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The Freiburgh Leaf, Crusader States, c.1200AD

Christ & Zacchaeus (upper) & Saints George & Theodore Stratelates (lower), The Freiburgh Leaf, c. 1200 AD
Source: John Doran

What other more substantial evidence do we have for the presence of German artistic activity in the Holy Land? The Freiburg Leaf is a familiar work with two handsome drawings on the recto of the third of three extant leaves (fig. 7.3).The upper register of the Freiburg Leaf depicts Christ and Zachaeus (Luke 19:1-10)in silverpoint. Christ gestures to Zachaeus, depicted only half as large as himself,in keeping with the story, Zachaeus is standing in a sycamore tree before him. with Peter behind Christ looking back, presumably to other apostles who are lost where the vellum has been cut off at the left. A later hand has written the inscription “Christ” and "Zachaeus" in brown ink above the relevant figures. The upper scene seems to have been drawn first because the red lances held by the two soldier saints below. as well as the halo of the saint on the right. overlap elements of the upper scene.
    The lower image executed as a sepia pen drawing consists of two mounted soldier saints holding lances. each with a halo. Inscriptions by the same later hand in brown ink indicate a “consodalis” at the left, and at the right. “Theodorus.” To the far right of Theodorus’s head is the number “lxxv” in red ink. referring to the most likely reason for this artist to have been in the Holy land is that he came with the crusaders in 1197-98, the remnants of Henry VI’s ill-fated expedition, what we now call the German Crusade. Moreover, he might well have stayed in the Holy Land for a year or two after the other crusaders went home. In any case. his sojourn in Acre could very likely have been facilitated by the newly established house of the Teutonic Knights, which appeared in Acre at the time of the Third Crusade and which opened formally in 1198 at the end of the German Crusade.
    In sum. it is not surprising to find that the Freiburg Leaf can be seen quite plausibly as the work of a German artist in the Holy Land. After all, Weitzmann had already suggested this idea in principle in 1966. But it is important to realize that the Freiburg Leaf may help us to see crusader works that existed then, but do not survive today. It has the additional significance of being a rare exemplar of an artist’s sketch sheet. The quality of the drawings is. moreover, extraordinarily high and it is our great good fortune that this work has survived even fragmentarily to help us understand more about the way knowledge of crusader art was transmitted back to western Europe. It also suggests that pilgrim artists could have been active in this manner at other times during the crusader period. But it is most interesting to find such a work dating to this period (c. 1197-1200), a period considered to be lacking in the production of crusader objects and their visibility to visiting pilgrims. The Freiburg Leaf is evidence of important artistic work in the crusader kingdom that the pilgrim-painter was apparently able to see, but which has since been destroyed.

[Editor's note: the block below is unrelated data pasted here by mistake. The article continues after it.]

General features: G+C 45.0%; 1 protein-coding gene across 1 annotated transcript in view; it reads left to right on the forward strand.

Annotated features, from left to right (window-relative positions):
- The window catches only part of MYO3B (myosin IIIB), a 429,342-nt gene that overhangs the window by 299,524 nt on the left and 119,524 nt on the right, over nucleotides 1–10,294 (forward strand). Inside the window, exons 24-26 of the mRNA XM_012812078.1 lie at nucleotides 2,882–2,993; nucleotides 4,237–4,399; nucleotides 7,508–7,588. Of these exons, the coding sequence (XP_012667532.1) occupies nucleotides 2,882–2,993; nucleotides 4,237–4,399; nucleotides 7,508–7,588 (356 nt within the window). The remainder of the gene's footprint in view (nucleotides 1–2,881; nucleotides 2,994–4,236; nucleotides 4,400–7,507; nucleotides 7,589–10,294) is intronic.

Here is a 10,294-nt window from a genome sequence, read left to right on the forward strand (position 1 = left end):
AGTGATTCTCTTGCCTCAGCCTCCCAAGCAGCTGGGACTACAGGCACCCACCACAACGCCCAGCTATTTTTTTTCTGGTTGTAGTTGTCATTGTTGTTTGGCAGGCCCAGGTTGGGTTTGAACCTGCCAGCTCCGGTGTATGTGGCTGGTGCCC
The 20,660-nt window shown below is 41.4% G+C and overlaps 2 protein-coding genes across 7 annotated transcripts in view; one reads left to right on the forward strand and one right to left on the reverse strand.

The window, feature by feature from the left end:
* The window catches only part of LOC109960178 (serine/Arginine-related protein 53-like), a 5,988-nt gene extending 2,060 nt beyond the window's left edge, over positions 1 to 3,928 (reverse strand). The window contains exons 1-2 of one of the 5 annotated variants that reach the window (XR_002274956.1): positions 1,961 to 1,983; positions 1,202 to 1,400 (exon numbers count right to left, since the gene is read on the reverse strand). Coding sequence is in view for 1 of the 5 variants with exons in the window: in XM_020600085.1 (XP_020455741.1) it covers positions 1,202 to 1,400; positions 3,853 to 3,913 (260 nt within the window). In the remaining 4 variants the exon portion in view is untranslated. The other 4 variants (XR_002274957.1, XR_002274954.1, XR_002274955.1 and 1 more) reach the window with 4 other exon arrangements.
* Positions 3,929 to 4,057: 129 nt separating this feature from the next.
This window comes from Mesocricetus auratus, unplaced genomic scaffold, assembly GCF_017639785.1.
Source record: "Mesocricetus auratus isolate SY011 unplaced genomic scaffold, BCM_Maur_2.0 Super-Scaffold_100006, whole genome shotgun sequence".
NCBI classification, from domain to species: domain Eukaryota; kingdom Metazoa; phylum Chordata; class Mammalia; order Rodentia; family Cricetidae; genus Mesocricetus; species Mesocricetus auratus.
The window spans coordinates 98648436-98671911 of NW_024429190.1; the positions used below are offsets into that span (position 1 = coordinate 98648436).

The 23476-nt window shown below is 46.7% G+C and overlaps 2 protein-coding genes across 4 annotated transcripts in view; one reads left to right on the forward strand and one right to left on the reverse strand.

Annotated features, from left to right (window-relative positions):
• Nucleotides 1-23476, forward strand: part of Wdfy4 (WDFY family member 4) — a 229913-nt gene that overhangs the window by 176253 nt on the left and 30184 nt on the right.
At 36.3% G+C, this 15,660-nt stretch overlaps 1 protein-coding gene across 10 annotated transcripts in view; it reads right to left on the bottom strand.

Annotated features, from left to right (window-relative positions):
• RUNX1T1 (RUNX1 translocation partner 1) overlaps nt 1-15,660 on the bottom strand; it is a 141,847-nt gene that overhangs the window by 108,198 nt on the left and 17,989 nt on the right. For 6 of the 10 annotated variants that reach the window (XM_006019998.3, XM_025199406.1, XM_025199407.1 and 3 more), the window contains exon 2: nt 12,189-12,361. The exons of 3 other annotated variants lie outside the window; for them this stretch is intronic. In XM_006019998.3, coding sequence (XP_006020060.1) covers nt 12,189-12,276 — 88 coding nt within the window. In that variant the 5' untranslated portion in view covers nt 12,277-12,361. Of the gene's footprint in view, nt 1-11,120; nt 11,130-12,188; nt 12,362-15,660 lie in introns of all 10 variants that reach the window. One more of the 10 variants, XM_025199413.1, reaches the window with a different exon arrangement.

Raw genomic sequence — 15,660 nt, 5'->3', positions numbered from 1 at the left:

Finally, if we ask the question whether the Freiburg Leaf artist is unique in doing this kind of work, the answer is no. We can see possible parallels in a much later crusader diptych containing bust-length images of the Virgin and Child Kykkotissa and the soldier saint Procopius, dating c. 1280. Clearly, the crusader painter of this work, who may have been Cypriot and working at Acre (or even at St. Catherine’s monastery on Mount Sinai) could well have seen the great Virgin Kykkotissa icon at the Monastery of the Kykkotissa on Cyprus. Furthermore, he apparently also visited the site sacred to “St. Procopius 'O PERIBOLITES,” as specified in the inscription, where he saw a special venerated icon of Procopius with this title. Weitzmann proposes to see the church of St. Procopius Peribolites at Siloam, just outside Jerusalem, as the likely site. It was there “where a ‘peribolost,’ i.e. a sacred precinct, may have given rise to the epithet,” where the icon could have been seen. It is there, in any case, where excavations have indicated that the crusaders were interested in the cult of this soldier saint, Procopius, as known from other evidence. Like the Freiburg Leaf artist, the painter of this magnificent diptych was apparently visiting important centers and copying icon models.
Source: pp.147-148 "Before Louis IX: Aspects of Crusader Art at St. Jean d’Acre, 1191-1244" by Jaroslav Folda in France and the Holy Land: Frankish Culture at the End of the Crusades edited by Daniel H. Weiss, Lisa Mahoney

And in 1966, Kurt Weitzmann, commenting on the drawing suggested that the German artist had "recourse to a Crusader icon as a model." So this means that it is likely that a separate Crusader icon with Sts. George and Theodore on horseback existed earlier than the Freiburg Leaf, in the twelfth century, possibly painted by a Crusader artist who worked in Acre or Lydda, the local cult center for St. George, where the German pilgrim may have seen it.
Source: p. 65, Byzantine Art and Italian Panel Painting by Jaroslav Folda, Lucy J. Wrapson

Back to the smaller image of Saints George & Theodore Stratelates on The Freiburgh Leaf, Crusader States, 12th Century, c.1200AD

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